\mathbf{F} = {1 \over 4\pi\varepsilon_0}{q_1q_2(\mathbf{r}_1 - \mathbf{r}_2) \over |\mathbf{r}_1 - \mathbf{r}_2|^3} = {1 \over 4\pi\varepsilon_0}{q_1q_2 \over r^2}\mathbf{\hat{r}}_{21},

where r is the separation of the two charges. Note that this is simply the scalar definition of Coulomb's law with the direction given by the unit vector, \mathbf{\hat{r}}_{21}, parallel with the line from charge q_2 to charge q_1.

If both charges have the same sign (like charges) then the product q_1q_2 is positive and the direction of the force on q_1 is given by \mathbf{\hat{r}}_{21}; the charges repel each other. If the charges have opposite signs then the product q_1q_2 is negative and the direction of the force on q_1 is given by -\mathbf{\hat{r}}_{21}; the charges attract each other.

System of discrete charges

The principle of linear superposition may be used to calculate the force on a small test charge, q, due to a system of N discrete charges:

\mathbf{F}(\mathbf{r}) = {q \over 4\pi\varepsilon_0}\sum_{i=1}^N {q_i(\mathbf{r} - \mathbf{r}_i) \over |\mathbf{r} - \mathbf{r}_i|^3} = {q \over 4\pi\varepsilon_0}\sum_{i=1}^N {q_i \over R_i^2}\mathbf{\hat{R}}_i,

where q_i and \mathbf{r}_i are the magnitude and position respectively of the i^{th} charge, \mathbf{\hat{R}}_{i} is a unit vector in the direction of \mathbf{R}_{i} = \mathbf{r} - \mathbf{r}_i (a vector pointing from charge q_i to charge q), and R_{i} is the magnitude of \mathbf{R}_{i} (the separation between charges q_i and q).

Continuous charge distribution

For a charge distribution an integral over the region containing the charge is equivalent to an infinite summation, treating each infinitesimal element of space as a point charge dq.

For a linear charge distribution (a good approximation for charge in a wire) where \lambda(\mathbf{r^\prime}) gives the charge per unit length at position \mathbf{r^\prime}, and dl^\prime is an infinitesimal element of length,

dq = \lambda(\mathbf{r^\prime})dl^\prime.

For a surface charge distribution (a good approximation for charge on a plate in a parallel plate capacitor) where \sigma(\mathbf{r^\prime}) gives the charge per unit area at position \mathbf{r^\prime}, and dA^\prime is an infinitesimal element of area,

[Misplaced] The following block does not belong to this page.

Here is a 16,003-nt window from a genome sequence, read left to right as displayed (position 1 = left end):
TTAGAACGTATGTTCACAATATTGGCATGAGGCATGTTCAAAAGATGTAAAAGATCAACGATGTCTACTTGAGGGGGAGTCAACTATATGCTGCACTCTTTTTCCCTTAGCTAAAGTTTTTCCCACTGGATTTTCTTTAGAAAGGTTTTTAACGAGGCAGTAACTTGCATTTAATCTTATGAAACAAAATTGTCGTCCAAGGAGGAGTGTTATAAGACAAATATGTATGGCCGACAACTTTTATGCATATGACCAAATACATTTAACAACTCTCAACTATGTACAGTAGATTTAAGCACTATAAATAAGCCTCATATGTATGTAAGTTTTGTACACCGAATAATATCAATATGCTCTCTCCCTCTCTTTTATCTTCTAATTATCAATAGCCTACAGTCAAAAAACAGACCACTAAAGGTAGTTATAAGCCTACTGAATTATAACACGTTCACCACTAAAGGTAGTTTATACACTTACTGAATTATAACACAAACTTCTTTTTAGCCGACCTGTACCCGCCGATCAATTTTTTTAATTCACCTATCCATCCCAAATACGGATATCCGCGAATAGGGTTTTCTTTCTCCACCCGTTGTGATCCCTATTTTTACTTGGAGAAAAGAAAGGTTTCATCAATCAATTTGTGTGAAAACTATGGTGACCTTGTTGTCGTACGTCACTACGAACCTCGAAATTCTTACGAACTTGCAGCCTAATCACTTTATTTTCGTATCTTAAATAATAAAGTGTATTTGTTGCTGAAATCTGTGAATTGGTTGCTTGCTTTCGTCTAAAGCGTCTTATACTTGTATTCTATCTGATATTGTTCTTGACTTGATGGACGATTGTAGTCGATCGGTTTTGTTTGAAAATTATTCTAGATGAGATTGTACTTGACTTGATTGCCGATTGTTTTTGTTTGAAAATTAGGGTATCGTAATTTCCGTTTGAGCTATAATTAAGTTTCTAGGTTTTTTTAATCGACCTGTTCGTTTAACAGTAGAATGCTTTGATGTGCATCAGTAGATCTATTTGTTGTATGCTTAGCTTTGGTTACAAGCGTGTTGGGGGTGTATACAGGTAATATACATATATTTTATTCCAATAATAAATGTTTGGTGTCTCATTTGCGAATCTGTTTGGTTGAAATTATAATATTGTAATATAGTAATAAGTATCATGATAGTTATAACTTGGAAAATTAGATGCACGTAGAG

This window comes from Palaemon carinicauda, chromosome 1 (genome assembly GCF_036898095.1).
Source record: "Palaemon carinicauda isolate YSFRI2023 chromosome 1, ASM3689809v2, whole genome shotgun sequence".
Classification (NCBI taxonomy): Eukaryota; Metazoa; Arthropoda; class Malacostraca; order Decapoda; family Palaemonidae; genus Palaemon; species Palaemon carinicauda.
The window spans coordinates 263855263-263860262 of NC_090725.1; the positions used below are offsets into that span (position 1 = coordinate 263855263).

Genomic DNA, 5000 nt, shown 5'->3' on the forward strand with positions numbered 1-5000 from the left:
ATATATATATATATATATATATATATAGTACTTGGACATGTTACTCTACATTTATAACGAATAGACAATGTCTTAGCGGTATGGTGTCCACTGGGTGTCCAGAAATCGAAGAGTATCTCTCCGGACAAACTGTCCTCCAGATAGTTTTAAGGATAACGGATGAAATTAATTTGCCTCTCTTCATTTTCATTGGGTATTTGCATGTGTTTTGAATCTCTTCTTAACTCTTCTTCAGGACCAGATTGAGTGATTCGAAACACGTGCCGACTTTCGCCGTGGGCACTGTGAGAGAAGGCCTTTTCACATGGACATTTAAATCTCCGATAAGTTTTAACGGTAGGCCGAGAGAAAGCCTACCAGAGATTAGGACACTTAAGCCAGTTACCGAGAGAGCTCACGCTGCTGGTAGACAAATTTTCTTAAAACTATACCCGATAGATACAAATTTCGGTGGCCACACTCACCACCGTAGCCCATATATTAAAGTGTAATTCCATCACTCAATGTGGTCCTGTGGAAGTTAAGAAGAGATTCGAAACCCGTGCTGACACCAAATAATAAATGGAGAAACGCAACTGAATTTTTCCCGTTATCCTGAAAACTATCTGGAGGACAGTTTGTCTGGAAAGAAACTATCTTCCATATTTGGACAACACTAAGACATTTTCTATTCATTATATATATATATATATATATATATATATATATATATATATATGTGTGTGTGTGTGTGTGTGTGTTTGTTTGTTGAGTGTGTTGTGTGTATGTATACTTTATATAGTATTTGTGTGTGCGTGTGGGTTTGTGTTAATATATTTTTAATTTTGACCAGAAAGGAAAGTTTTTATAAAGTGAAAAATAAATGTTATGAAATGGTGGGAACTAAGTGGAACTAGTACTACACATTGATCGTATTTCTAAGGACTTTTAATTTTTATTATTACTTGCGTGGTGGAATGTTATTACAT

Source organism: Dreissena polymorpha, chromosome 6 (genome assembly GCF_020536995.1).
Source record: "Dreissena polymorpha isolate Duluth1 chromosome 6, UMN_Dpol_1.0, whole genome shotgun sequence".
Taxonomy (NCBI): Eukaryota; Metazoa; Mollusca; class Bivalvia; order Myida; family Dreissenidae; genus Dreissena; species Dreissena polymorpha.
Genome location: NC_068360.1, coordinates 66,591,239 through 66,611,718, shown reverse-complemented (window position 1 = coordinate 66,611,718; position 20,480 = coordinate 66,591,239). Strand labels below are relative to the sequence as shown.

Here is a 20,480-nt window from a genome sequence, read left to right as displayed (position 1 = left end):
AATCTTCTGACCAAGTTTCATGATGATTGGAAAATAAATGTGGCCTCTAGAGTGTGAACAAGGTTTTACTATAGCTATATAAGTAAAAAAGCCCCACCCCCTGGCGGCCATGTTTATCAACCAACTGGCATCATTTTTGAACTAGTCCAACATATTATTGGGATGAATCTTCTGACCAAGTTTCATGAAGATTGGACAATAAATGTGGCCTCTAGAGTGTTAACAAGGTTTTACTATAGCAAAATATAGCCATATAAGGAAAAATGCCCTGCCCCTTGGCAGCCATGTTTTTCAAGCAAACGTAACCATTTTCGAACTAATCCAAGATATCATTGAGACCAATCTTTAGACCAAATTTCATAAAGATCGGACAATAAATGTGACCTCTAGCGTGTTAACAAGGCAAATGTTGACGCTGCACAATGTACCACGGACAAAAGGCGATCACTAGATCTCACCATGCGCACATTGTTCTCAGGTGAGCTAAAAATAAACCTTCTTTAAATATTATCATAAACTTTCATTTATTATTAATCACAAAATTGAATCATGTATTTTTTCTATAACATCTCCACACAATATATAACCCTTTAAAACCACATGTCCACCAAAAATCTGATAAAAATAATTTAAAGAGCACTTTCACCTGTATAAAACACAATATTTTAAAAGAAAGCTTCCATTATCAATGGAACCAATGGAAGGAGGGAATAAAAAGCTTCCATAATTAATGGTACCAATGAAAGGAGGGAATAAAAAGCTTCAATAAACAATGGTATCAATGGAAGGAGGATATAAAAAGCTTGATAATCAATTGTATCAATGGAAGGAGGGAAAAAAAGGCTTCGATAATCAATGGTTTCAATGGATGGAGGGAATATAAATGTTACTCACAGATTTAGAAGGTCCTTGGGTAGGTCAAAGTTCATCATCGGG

dq = \sigma(\mathbf{r^\prime})\,dA^\prime.\,

For a volume charge distribution (such as charge within a bulk metal) where \rho(\mathbf{r^\prime}) gives the charge per unit volume at position \mathbf{r^\prime}, and dV^\prime is an infinitesimal element of volume,

dq = \rho(\mathbf{r^\prime})\,dV^\prime.

The force on a small test charge q^\prime at position \mathbf{r} is given by

\mathbf{F} = q^\prime\int dq {\mathbf{r} - \mathbf{r^\prime} \over |\mathbf{r} - \mathbf{r^\prime}|^3}.

Graphical representation

Below is a graphical representation of Coulomb's law, when q_1q_2 > 0. The vector \mathbf{F}_1 is the force experienced by q_1. The vector \mathbf{F}_2 is the force experienced by q_2. Their magnitudes will always be equal. The vector \mathbf{r}_{21} is the displacement vector between two charges ( q_1 and q_2).

A graphical representation of Coulomb's law.

Electrostatic approximation

In either formulation, Coulomb's law is fully accurate only when the objects are stationary, and remains approximately correct only for slow movement. These conditions are collectively known as the electrostatic approximation. When movement takes place, magnetic fields are produced which alter the force on the two objects. The magnetic interaction between moving charges may be thought of as a manifestation of the force from the electrostatic field but with Einstein's theory of relativity taken into consideration.

Table of derived quantities

Particle property Relationship Field property
Vector quantity
Force (on 1 by 2)
\mathbf{F}_{21}= {1 \over 4\pi\varepsilon_0}{q_1 q_2 \over r^2}\mathbf{\hat{r}}_{21} \
\mathbf{F}_{21}= q_1 \mathbf{E}_{21}
Electric field (at 1 by 2)
\mathbf{E}_{21}= {1 \over 4\pi\varepsilon_0}{q_2 \over r^2}\mathbf{\hat{r}}_{21} \
Relationship \mathbf{F}_{21}=-\mathbf{\nabla}U_{21} \mathbf{E}_{21}=-\mathbf{\nabla}V_{21}
Scalar quantity
Potential energy (at 1 by 2)
U_{21}={1 \over 4\pi\varepsilon_0}{q_1 q_2 \over r} \
U_{21}=q_1 V_{21} \
Potential (at 1 by 2)
V_{21}={1 \over 4\pi\varepsilon_0}{q_2 \over r}